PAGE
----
The Routledge Companion to Cyberpunk Culture

With technology seamlessly integrated into our lives and our selves, and social systems veering towards globalization and corporatization, cyberpunk has become a ubiquitous cultural formation that dominates our twenty-first century techno-digital landscapes. The Routledge Companion to Cyberpunk Culture traces cyberpunk through its historical developments as a literary science fiction form to its spread into other media such as comics, film, television, and video games. Moreover, seeing cyberpunk as a general cultural practice, the Companion provides insights into photography, music, fashion, and activism. Cyberpunk, as the chapters presented here argue, is integrated with other critical theoretical tenets of our times, such as posthumanism, the Anthropocene, animality, and empire. And lastly, cyberpunk is a vehicle that lends itself to the rise of new futurisms, occupying a variety of positions in our regionally diverse reality and thus linking, as much as differentiating, our perspectives on a globalized technoscientific world.

Synopsis

‚Biopunk Dystopias‘ contends that we find ourselves at a historical nexus, defined by the rise of biology as the driving force of scientific progress, a strongly grown mainstream attention given to genetic engineering in the wake of the Human Genome Project (1990-2003), the changing sociological view of a liquid modern society, and shifting discourses on the posthuman, including a critical posthumanism that decenters the privileged subject of humanism. The book argues that this historical nexus produces a specific cultural formation in the form of „biopunk“, a subgenre evolved from the cyberpunk of the 1980s. The analysis deals with dystopian science fiction artifacts of different media from the year 2000 onwards that project a posthuman intervention into contemporary socio-political discourse based in liquid modernity in the cultural formation of biopunk. Biopunk makes use of current posthumanist conceptions in order to criticize contemporary reality as already dystopian, warning that a future will only get worse, and that society needs to reverse its path, or else destroy all life on this planet. As Rosi Braidotti argues, „there is a posthuman agreement that contemporary science and biotechnologies affect the very fibre and structure of the living and have altered dramatically our understanding of what counts as the basic frame of reference for the human today“. The book analyzes this alteration as directors, creators, authors, and artists from the field of science fiction extrapolate it from current trends.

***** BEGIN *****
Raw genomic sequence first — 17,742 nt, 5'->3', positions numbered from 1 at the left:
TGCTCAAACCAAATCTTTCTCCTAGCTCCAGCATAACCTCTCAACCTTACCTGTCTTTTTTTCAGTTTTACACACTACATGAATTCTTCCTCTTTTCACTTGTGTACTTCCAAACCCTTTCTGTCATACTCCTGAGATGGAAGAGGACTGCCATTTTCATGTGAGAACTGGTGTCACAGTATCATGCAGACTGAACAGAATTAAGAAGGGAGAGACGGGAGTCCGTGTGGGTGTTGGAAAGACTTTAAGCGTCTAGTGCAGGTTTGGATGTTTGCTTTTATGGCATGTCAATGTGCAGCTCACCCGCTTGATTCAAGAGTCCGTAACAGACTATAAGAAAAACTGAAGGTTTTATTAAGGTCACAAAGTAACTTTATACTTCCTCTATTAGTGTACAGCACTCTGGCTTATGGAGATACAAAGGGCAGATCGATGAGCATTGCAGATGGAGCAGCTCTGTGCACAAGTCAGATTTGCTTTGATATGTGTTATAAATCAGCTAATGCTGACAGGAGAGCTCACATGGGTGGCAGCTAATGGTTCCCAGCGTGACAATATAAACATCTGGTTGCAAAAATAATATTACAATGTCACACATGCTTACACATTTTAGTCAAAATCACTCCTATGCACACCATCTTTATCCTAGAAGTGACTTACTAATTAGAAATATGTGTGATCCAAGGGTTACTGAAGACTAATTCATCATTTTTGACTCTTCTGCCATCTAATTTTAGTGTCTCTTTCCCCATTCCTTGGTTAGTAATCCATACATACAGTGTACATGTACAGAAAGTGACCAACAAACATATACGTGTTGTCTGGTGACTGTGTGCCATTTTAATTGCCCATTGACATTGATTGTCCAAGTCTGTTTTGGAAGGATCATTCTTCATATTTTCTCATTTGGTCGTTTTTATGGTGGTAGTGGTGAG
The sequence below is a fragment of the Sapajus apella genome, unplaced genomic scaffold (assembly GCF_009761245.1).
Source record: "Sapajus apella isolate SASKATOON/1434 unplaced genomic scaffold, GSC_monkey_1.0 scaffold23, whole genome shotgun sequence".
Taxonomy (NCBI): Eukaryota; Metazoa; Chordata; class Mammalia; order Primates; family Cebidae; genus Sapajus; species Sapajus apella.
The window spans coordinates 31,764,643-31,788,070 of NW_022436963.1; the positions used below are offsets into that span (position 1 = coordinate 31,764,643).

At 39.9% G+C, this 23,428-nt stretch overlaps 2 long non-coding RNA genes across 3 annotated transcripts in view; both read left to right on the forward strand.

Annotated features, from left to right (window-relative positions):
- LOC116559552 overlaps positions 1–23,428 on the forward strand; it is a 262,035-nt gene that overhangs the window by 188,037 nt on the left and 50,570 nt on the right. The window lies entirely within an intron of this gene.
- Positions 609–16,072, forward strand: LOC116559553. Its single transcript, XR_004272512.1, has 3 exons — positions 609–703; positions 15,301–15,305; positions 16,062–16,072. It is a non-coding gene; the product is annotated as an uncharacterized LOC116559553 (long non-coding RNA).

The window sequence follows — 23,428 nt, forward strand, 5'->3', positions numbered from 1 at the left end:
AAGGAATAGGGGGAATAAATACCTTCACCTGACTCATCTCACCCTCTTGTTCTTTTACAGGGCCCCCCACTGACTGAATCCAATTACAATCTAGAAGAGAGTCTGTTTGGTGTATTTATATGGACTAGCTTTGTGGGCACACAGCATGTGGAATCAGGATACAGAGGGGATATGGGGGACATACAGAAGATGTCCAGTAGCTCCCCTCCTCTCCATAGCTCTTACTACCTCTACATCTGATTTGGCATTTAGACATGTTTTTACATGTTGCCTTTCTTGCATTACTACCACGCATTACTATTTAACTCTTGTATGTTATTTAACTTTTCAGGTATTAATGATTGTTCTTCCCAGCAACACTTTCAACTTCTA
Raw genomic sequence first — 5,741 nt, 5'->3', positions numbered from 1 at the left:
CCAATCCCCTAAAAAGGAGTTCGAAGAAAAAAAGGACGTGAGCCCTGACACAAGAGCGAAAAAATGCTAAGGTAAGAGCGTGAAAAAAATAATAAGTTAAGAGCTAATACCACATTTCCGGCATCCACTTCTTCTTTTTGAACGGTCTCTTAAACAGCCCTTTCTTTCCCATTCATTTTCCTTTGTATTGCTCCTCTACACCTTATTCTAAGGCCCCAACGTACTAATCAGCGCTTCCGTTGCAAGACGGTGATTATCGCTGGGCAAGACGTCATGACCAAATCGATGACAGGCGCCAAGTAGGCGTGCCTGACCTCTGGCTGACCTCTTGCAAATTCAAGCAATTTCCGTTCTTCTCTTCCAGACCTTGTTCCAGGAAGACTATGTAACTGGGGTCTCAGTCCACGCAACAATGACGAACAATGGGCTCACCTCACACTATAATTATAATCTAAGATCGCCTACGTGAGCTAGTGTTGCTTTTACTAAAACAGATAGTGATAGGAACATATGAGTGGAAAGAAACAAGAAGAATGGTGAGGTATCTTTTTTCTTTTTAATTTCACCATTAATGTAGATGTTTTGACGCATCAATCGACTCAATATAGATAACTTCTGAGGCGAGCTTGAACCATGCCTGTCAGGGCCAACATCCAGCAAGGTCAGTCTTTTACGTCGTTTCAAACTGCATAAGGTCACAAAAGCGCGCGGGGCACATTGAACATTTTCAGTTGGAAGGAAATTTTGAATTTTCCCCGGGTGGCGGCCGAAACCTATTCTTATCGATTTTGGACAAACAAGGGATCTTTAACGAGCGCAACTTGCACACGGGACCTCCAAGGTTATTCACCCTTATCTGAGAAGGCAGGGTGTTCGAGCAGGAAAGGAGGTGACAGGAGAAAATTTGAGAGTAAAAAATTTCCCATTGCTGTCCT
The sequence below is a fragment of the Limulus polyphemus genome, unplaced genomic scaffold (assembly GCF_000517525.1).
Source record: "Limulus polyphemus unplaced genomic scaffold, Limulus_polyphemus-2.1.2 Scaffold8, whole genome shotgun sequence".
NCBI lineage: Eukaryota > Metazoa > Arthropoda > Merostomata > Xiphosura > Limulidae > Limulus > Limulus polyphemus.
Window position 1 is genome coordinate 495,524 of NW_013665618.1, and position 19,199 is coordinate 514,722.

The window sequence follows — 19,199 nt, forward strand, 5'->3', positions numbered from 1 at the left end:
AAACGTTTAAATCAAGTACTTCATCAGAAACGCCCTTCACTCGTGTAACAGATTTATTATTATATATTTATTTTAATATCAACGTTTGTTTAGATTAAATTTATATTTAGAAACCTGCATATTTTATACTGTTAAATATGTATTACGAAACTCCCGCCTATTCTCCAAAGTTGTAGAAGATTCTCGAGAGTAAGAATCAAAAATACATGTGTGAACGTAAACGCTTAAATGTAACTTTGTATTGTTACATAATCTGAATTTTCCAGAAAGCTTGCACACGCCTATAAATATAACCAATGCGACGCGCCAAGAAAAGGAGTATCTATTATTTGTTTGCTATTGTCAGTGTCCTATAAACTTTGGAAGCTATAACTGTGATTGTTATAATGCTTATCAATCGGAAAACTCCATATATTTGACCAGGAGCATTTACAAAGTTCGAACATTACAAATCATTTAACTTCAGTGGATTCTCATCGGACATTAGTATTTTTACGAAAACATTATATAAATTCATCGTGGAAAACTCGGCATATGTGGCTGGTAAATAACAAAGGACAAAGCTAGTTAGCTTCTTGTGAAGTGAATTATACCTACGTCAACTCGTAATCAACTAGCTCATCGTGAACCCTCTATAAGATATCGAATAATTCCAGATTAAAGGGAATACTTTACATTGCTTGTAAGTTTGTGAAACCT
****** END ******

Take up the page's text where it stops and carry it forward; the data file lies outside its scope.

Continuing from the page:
Reviews

  • Marc Player in Configurations, vol. 28, no. 3, 2020, pp. 395-97.

Table of Contents

* Cyberpunk as Cultural Formation – Anna McFarlane, Graham J. Murphy and Lars Schmeink

I: Cultural Texts

* Literary Precursors -Rob Latham
* The Mirrorshades Collective – Graham J. Murphy
* Bruce Sterling: Schismatrix Plus (Case Study) – Maria Goicoechea
* Feminist Cyberpunk – Lisa Yaszek
* Pat Cadigan: Synners(Case Study) – Ritch Calvin
* Post-Cyberpunk – Christopher D. Kilgore
* Charles Stross: Accelerando (Case Study) – Gerry Canavan
* Steampunk – Jess Nevins
* Biopunk – Lars Schmeink
* Non-SF Cyberpunk – Jaak Tomberg
* Comic Books – David M Higgins and Matthew Iung
* American Flagg! (Case Study) – Corey K. Creekmur
* Manga – Shige (CJ) Suzuki
* Early Cyberpunk Film – Andrew M. Butler
* Strange Days (Case Study) – Anna McFarlane
* Digital Effects in Cinema – Lars Schmeink
* Blade Runner 2049 (Case Study) – Matthew Flisfeder
* Anime – Kumiko Saito
* Akira and Ghost in the Shell (Case Study) – Martin de la Iglesia and Lars Schmeink
* Television – Sherryl Vint
* Max Headroom: Twenty Minutes into the Future (Case Study) – Scott Rogers
* Video Games – Pawel Frelik
* Deus Ex (Case Study) – Christian Knöppler
* Tabletop Role-Playing Games – Curtis Carbonell
* Shadowrun (Case Study) – Hamish Cameron
* Photography and Digital Art – Grace Halden
* Fashion – Stina Attebery
* Music – Nicholas C. Laudadio
* Janelle Monáe: Dirty Computer (Case Study) – Christine Capetola

II: Cultural Theory

* Simulation and Simulacra – Rebecca Haar and Anna McFarlane
* Gothicism – Anya Heise-von der Lippe
* Posthumanism(s) – Julia Grillmayr
* Marxism – Hugh Charles O’Connell
* Cyborg Feminism – Patricia Melzer
* Queer Theory – Wendy Gay Pearson
* Critical Race Theory – Isiah Lavender III
* Animality – Seán McCorry
* Ecology in the Anthropocene – Veronica Hollinger
* Empire – John Rieder
* Indigenous Futurisms – Corinna Lenhardt
* Afrofuturism – Isiah Lavender III and Graham J. Murphy
* Veillance Society – Chris Hables Gray
* Activism – Colin Milburn

III: Cultural Locales

* Latin America – Elizabeth Ginway
* Cuba’s Cyberpunk Histories – Juan C. Toledano Redondo
* Japan as Cyberpunk Exoticism – Brian Ruh
* India – Suparno Banerjee
* Germany – Evan Torner
* French and Québécois – Amy J. Ransom

The Routledge Companion to Cyberpunk Culture is a holistic and comprehensive—if not necessarily exhaustive—look at cyberpunk in all its forms and from as many different perspectives as can reasonably be included in a single edited collection. As such, it makes for an excellent and accessible reference work for those interested in how techno-cultural changes made throughout our present information-saturated age have been addressed in science fiction and beyond. There is no other scholastic work on cyberpunk that goes as broad or runs as deep, and this will likely remain the case for quite some time.

Marc Player
Film Studies, University of Reading
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